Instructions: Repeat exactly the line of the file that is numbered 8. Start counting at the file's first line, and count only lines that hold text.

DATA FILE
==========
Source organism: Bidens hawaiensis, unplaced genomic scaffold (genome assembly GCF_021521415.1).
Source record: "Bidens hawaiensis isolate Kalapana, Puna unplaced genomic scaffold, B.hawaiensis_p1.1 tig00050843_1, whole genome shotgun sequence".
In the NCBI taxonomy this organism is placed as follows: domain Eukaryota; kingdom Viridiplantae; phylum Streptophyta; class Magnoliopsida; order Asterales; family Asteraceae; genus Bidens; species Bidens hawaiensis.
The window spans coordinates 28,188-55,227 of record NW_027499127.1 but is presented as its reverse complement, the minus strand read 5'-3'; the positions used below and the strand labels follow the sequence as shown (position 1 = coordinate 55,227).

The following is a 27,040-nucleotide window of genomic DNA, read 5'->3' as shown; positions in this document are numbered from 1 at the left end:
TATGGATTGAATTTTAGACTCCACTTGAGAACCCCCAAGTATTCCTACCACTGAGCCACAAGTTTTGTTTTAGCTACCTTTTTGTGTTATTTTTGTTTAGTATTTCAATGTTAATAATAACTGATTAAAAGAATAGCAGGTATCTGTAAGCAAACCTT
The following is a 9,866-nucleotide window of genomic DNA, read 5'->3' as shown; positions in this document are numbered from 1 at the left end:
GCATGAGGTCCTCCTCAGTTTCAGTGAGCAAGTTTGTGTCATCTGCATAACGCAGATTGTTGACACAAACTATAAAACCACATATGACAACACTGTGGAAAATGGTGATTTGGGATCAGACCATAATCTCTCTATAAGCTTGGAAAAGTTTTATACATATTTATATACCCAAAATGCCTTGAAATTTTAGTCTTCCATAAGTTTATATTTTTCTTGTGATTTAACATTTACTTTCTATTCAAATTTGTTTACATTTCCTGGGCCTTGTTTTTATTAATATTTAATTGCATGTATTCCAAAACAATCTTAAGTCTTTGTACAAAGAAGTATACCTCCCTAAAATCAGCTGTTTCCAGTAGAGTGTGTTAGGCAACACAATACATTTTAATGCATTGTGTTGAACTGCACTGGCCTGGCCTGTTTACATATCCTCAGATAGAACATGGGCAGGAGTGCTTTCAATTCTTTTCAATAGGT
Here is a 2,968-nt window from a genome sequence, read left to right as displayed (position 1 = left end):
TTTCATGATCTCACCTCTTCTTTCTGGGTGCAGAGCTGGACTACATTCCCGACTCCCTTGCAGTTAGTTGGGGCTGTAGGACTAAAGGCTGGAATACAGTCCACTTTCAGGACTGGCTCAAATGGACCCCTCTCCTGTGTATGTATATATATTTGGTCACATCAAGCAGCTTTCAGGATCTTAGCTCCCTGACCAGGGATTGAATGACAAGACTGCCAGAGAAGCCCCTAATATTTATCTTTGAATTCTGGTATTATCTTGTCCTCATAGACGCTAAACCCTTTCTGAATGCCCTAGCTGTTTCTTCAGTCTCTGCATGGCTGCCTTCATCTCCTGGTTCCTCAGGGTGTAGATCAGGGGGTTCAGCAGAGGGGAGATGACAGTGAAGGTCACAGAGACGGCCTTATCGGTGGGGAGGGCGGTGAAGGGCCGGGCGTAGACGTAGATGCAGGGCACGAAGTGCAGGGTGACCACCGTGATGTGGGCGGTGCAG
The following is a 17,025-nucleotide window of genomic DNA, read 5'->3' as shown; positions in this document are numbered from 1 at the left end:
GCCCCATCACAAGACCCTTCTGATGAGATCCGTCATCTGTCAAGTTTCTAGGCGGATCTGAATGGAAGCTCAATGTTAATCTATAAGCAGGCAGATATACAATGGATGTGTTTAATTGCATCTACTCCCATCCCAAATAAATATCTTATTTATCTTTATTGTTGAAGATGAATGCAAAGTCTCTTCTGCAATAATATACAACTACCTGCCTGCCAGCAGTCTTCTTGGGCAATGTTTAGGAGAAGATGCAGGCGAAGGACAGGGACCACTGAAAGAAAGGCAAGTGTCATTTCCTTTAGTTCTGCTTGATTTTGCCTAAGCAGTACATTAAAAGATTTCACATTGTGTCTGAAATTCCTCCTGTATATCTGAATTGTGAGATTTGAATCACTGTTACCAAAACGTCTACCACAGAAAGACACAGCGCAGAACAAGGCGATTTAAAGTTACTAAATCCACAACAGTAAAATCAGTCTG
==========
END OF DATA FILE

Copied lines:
GCATGAGGTCCTCCTCAGTTTCAGTGAGCAAGTTTGTGTCATCTGCATAACGCAGATTGTTGACACAAACTATAAAACCACATATGACAACACTGTGGAAAATGGTGATTTGGGATCAGACCATAATCTCTCTATAAGCTTGGAAAAGTTTTATACATATTTATATACCCAAAATGCCTTGAAATTTTAGTCTTCCATAAGTTTATATTTTTCTTGTGATTTAACATTTACTTTCTATTCAAATTTGTTTACATTTCCTGGGCCTTGTTTTTATTAATATTTAATTGCATGTATTCCAAAACAATCTTAAGTCTTTGTACAAAGAAGTATACCTCCCTAAAATCAGCTGTTTCCAGTAGAGTGTGTTAGGCAACACAATACATTTTAATGCATTGTGTTGAACTGCACTGGCCTGGCCTGTTTACATATCCTCAGATAGAACATGGGCAGGAGTGCTTTCAATTCTTTTCAATAGGT